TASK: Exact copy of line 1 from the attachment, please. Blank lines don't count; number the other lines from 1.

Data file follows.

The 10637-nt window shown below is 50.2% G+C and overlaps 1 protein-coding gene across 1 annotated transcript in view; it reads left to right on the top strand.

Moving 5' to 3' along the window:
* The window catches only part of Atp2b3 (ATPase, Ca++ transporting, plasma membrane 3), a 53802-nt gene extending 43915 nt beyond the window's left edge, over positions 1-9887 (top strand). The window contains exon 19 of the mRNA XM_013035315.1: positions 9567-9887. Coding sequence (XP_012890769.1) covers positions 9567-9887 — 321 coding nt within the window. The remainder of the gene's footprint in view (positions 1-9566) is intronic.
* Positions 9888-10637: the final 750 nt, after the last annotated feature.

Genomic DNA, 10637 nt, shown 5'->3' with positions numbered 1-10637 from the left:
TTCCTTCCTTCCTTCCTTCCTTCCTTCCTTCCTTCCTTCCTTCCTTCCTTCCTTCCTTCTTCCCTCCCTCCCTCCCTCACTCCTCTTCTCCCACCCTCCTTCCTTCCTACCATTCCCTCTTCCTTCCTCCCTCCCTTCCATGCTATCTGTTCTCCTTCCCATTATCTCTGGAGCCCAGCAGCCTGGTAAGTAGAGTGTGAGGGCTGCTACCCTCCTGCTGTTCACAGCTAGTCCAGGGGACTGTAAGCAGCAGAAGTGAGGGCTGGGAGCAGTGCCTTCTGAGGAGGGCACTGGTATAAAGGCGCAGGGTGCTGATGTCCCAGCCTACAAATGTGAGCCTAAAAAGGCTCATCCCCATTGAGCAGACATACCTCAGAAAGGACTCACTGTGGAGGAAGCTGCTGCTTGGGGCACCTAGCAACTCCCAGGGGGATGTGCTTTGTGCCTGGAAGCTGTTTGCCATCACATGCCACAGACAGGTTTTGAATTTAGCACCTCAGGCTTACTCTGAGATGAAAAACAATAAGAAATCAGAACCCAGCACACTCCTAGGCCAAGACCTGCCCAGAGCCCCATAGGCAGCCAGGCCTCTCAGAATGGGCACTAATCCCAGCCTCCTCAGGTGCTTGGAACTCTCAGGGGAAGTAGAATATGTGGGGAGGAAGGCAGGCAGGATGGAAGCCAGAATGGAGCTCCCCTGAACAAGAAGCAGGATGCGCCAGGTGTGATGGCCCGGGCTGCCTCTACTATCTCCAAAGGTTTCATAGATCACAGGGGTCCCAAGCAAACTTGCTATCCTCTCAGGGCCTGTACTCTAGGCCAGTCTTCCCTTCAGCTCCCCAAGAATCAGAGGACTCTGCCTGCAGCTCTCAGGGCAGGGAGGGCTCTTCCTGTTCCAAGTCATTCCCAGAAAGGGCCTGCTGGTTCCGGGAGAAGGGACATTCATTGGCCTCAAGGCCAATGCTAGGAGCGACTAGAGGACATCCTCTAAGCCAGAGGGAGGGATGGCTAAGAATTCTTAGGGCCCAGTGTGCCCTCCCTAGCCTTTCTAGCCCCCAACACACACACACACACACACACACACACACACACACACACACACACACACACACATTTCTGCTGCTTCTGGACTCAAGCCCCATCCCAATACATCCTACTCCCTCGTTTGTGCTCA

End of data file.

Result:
The 10637-nt window shown below is 50.2% G+C and overlaps 1 protein-coding gene across 1 annotated transcript in view; it reads left to right on the top strand.